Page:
Thursday, October 28, 2010

Korean Oxtail Soup (Gom Tang)

Korean Oxtail Soup, served with coarse salt.

We bought some oxtails one day. Now what?

We have used oxtail in applications that nod to Jamaica (Jamaican Oxtail Stew) and to Mexico (Shredded Beef and Tripe Tacos), but more often than not, we fall back to making our favorites, like a simple Clear Oxtail Soup, or Kare-Kare (Philippine Oxtail Peanut Stew) -- OMGTHEDELICIOUSNESS!!!

With oxtails, it is always the "Mendy's question".**

See, we're so enamoured with kare-kare and bulalo that we think them the apotheoses of oxtail, oxtail the best that it can be.

But, perhaps, this time we should made something totally new.

** Seinfeld reference

Okay then.

Well, we didn't venture too far when we made this Korean Oxtail Soup. I used the instructions from My Korean Cuisine as my guide.

First, I placed the meat in cold water and brought the water to a boil. Once the exterior of the meat has changed color, I drained the pot.

After draining, the meat is rinsed to get rid of any residual coagulated blood.

I put the meat back into the pot (which I also rinsed out), covered with cold water, and brought the mixture to a boil. The pot is kept at a light boil.

Oh, that pouch in there?

That pouch contained garlic, ginger, and black peppercorns.

Some more components: onions and daikon radish.

After about 2 hours of boiling, I added the onions and daikon. Oh yeah, look at all that fat on top. Try to skim that off every so often.

I boiled the pot for a couple of hours more.

At this point, one can make the broth ultra-milky. My Korean Cuisine recommends removing all the solids from the soup, separating the meat from the bone, rinsing the bones clean and adding only the bones back into the pot, then boiling for more than 14 hours!

Well, I had already invested about 5 hours into this soup, and being lazy as I am, I wasn't in the mood for picking meat from bone, so my Korean Oxtail Soup stopped here.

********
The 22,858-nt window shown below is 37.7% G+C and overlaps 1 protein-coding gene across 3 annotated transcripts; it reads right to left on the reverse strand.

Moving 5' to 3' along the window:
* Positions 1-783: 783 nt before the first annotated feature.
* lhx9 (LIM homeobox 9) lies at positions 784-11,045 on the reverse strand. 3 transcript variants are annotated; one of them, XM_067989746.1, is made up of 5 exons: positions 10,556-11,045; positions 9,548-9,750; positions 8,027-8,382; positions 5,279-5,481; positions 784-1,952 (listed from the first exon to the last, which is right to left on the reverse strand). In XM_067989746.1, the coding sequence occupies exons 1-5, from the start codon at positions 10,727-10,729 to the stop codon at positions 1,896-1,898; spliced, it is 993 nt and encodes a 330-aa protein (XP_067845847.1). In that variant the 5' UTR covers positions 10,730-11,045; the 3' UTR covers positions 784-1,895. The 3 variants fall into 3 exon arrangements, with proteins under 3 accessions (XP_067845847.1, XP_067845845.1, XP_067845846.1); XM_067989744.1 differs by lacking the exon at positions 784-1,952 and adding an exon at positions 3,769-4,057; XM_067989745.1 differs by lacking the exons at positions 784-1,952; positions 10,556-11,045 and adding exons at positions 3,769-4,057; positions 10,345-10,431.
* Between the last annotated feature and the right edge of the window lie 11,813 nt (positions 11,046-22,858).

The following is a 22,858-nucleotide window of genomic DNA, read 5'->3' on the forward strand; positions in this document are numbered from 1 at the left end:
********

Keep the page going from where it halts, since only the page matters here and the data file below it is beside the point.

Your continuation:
This soup is usually served unseasoned, with the diner adding salt at the table. I simply added some green onions for some freshness and crunch.

I must say I cannot help comparing this soup to our standard bulalo (Philippine Beef Bone Soup) or clear soup. I found this oxtail soup quite rich -- and I'm afraid that is not exactly a compliment. That is, it seemed to me slightly too bovine-y, as if the oxtails haven't transcended their nature and reached their apotheosis as food. The soup sits heavily in the mouth and on the tongue, and I felt that I needed to rinse the soup out after I finished eating.

Maybe I needed to eat it with some kimchi, which alas, we didn't have at that time.

Perhaps I'll reserve judgment until after I taste a "professionally"-made soup. But, in this instance, this soup was nice enough, but I'm afraid my heart still belongs to our favorites.

For a guide to making Korean Oxtail Soup:
My Korean Cuisine: Korean Oxtail Soup

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  1. Cooking the soup for 14 hours sound like something they would do in Egypt; they put the fava beans on the stove at very low heat and it cooks all night till it is soft the next day to be sold in the stalls; love that soup and the bag you used for the seasonings; did not look like cheesecloth, I wonder where you got it?

  2. tasteofbeirut:
    Normally I wouldn't mind the long-cooking, since it's hands-off anyway. But I was too lazy to separate all the meat from the bones! =)

    Oh, the bag I used for the seasonings. I bought it from the Japanese $2 store (everything in the store for $2). They may have it in some Chinese stores as well. Anyway, I believe they're sold as tea bags... or as spice bags.

    Here is a sample of what they look like in their package:

    They come in various sizes/brands.

  3. this is awesome. We were at a Korean restaurant in NYC recently that had these giant wooden vats of ox-bone simmering soup at the back. The place was full of dreadfully hungover-looking Koreans who were ignoring everything else on the menu and going for this. Next time I'm hungover I'm planning to have some of this around as the soup-eaters seemed remarkably spritely again as they left the restaurant!

  4. Jonny:
    Haha, I don't think I need to wait to be hung over. There's a place here that seems to specialize in oxtail soup, so my next bowl will be at that restaurant.

  5. I'm surprised that the soup turned out so milky white like a Cantonese fish soup. It looks delicious!

  6. Chinese Soup Pot:
    It wasn't super milky white, actually. It may be the lighting that makes it look whiter than it was. =)


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